Guns N’ Roses: A Metal Journey Gone Wrong?

Metaphorical band journeys can be tricky to understand sometimes. Bands like the Manic Street Preachers didn’t set out to be a pop-focused rock band, and it’s easy to forget that The Clash started life as a pretty out and out punk band before they embraced a more diverse range of styles. One band that has had a fascinating journey in the music world, encompassing inspired ideas and bizarre twists, and leaving the debate wide open as to whether they can ever be claimed as a metal band comes in the form of Guns N’ Roses.


Songs like “Welcome to the Jungle” hinted that the band possessed all of the metal undertones and the attributes needed to make them a great metal band, but the follow-up music to Appetite for Destruction never truly stamped their claim to such a label. Indeed, while some critics claim that Appetite for Destruction is one of the top heavy metal albums ever created, there is no doubt that even the heaviest metal-inspired album from G N’ R isn’t quite the same as a Metallica, Black Sabbath or Pantera album as it seems to have a more diverse set of influences on it.

All about Axl?

Perhaps the most interesting aspect of the Guns N’ Roses association with metal doesn’t just focus on the individuals in the band not making themselves metal icons, but the fact that they never quite had that something about them as a collective that made them superstars of the metal scene rather than the mainstream rock scene. You can perhaps see this most clearly in the fact that the band members haven’t stayed the same over time; the band instead effectively became the Axl Rose show.

By the time the album Chinese Democracy was released in 2008, Axl had almost become the band, with a series of musicians forming the rest of the group. This change in personnel led to Axl himself having to admit that the album had gone away from the band’s metal roots to become a far more experimental affair, something that probably wouldn’t have happened had he actually managed to keep the original band together.


By ditching the band, essentially getting rid of characters like Slash, who gave the band some serious metal credentials, Axl allowed himself to be seen as a sell-out rather than a metal icon. Indeed, while Ozzy Osbourne might have sold out his life to MTV to truly cash in on his status, his outlandish exploits helped him to secure his status as an icon of metal.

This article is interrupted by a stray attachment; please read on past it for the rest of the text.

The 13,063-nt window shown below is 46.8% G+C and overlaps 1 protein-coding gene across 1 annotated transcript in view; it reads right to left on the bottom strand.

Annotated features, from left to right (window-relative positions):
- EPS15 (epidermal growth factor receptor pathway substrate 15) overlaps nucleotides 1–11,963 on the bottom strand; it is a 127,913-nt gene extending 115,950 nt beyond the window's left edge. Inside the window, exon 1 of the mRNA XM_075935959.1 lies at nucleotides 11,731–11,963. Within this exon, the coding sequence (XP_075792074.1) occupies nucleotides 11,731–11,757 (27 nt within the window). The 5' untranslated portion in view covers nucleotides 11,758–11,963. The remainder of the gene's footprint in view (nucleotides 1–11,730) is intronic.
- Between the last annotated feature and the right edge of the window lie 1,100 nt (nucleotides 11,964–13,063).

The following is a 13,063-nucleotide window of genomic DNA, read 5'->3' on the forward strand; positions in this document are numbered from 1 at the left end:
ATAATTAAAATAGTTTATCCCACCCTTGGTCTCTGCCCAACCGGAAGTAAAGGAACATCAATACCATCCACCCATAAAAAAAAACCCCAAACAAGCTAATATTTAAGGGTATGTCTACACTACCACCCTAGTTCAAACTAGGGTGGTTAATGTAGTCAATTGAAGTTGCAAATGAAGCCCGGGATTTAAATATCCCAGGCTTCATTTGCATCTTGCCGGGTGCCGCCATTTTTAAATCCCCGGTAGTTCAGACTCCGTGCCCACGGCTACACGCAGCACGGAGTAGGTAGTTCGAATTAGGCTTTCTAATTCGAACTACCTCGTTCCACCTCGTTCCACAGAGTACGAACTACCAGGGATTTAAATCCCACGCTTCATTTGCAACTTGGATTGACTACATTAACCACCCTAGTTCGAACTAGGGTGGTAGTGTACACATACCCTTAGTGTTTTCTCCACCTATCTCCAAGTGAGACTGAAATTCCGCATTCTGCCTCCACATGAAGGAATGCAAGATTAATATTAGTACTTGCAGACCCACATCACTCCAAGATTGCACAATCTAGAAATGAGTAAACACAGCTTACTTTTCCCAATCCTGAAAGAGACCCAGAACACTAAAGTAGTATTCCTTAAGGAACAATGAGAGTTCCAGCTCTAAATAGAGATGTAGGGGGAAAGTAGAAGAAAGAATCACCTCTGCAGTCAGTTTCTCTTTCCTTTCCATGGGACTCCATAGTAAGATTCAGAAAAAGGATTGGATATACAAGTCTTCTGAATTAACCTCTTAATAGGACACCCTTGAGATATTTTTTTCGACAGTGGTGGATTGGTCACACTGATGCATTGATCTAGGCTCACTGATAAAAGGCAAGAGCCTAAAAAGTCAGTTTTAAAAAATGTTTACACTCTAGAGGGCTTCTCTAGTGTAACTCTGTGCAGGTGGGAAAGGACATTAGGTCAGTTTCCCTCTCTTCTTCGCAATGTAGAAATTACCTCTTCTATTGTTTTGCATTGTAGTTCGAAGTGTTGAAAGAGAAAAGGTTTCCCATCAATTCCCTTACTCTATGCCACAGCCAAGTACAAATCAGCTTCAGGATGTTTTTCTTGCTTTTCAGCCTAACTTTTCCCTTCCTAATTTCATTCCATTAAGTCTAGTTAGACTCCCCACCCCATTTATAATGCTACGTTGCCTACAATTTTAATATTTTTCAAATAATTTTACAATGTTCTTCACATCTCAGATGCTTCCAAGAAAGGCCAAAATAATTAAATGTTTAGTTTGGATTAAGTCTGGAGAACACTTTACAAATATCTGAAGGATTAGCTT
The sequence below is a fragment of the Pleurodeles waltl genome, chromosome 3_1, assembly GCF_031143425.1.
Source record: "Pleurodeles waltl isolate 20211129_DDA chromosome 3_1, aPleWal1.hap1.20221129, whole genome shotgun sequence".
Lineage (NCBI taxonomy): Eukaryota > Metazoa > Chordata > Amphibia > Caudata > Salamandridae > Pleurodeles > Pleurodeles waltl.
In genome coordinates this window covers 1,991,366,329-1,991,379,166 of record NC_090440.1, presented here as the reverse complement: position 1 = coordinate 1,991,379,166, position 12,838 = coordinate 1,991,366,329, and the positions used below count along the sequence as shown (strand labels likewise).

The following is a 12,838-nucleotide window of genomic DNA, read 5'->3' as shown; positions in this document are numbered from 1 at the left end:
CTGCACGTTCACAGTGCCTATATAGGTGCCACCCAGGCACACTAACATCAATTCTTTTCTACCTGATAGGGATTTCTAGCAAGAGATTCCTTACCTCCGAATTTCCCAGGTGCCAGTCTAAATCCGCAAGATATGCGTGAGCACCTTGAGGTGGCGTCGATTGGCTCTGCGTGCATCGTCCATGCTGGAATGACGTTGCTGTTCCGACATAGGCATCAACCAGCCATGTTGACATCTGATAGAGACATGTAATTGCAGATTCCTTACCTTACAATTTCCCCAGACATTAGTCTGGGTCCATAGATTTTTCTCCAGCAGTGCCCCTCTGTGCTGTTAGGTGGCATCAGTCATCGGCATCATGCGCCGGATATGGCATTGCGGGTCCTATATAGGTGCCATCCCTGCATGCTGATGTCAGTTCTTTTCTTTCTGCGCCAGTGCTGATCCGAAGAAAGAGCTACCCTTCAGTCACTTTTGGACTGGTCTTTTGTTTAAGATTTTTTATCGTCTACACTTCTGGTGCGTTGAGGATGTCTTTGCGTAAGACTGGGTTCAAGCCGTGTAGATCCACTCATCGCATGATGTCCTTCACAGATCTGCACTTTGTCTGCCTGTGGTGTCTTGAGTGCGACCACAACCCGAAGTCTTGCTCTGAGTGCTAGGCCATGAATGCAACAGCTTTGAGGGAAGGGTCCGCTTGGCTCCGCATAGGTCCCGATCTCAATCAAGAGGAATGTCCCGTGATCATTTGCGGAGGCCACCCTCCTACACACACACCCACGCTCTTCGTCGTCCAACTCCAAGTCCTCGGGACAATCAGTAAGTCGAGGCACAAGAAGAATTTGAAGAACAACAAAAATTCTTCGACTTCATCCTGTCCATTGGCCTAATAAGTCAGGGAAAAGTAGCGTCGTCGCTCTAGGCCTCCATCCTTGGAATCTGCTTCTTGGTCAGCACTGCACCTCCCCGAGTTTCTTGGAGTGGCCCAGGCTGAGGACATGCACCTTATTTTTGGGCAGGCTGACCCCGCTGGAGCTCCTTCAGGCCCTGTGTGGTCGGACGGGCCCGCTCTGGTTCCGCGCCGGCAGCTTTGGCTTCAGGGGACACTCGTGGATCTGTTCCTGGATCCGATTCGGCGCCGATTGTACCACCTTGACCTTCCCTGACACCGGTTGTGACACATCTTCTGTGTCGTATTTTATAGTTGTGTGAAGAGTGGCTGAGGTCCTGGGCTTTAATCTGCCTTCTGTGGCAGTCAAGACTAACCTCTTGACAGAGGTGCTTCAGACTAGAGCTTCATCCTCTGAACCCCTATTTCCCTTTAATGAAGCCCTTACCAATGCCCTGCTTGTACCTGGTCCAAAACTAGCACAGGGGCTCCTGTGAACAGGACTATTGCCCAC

A branding issue?

The brand image of the band has been tarnished partly due to the impression that they have attempted to milk their success for all its worth. Cashing in on the band’s status is fair enough, and there have been some perfectly reasonable attempts to do just that, such as allowing a range of gambling sites to use Guns N’ Roses music and imagery in an online slot game available at casinos that can be compared on Oddschecker. This sort of link-up is just allowing fans the chance to enjoy the best tracks possible while enjoying their favorite pastime. Indeed, by associating themselves with the world of chance and gambling, the band actually probably enhanced their metal credentials by being more Motorheadesque (Ace of Spades, anyone?).

On the flip side, though, there have been other commercial decisions that have been downright cringeworthy, creating a Spinal Tap feel to a band who could have been icons of metal, or at least rock.

Perhaps the most bizarre of all of the brand image issues in question was the hiring of Buckethead to the band. All aspiring musicians are prepared to do certain things to make it big, but some of the exploits he was famous for are so hideous that the band lost any of the rawness and edge that made them feel truly original when they first appeared.
This failure to stick with what made them such a special band, and one that had serious metal credentials, is a clear lesson to all those out there wanting to keep it real and in part helps to explain why the reunited band failed to really keep in touch with their fans and cash in on huge tickets sales.

Like with any divisive characters and bands who peak too early in their career, the tale of Guns N’ Roses almost makes itself a sad story if it weren’t for the fact that the band don’t really have any truly likable characters in their ranks. With this in mind, the band provides a great example of how not to behave if you make it in the world of metal, where fans appreciate the music, the riffs and the heaviness but aren’t interested in a sideshow that forgets the music and the fans.

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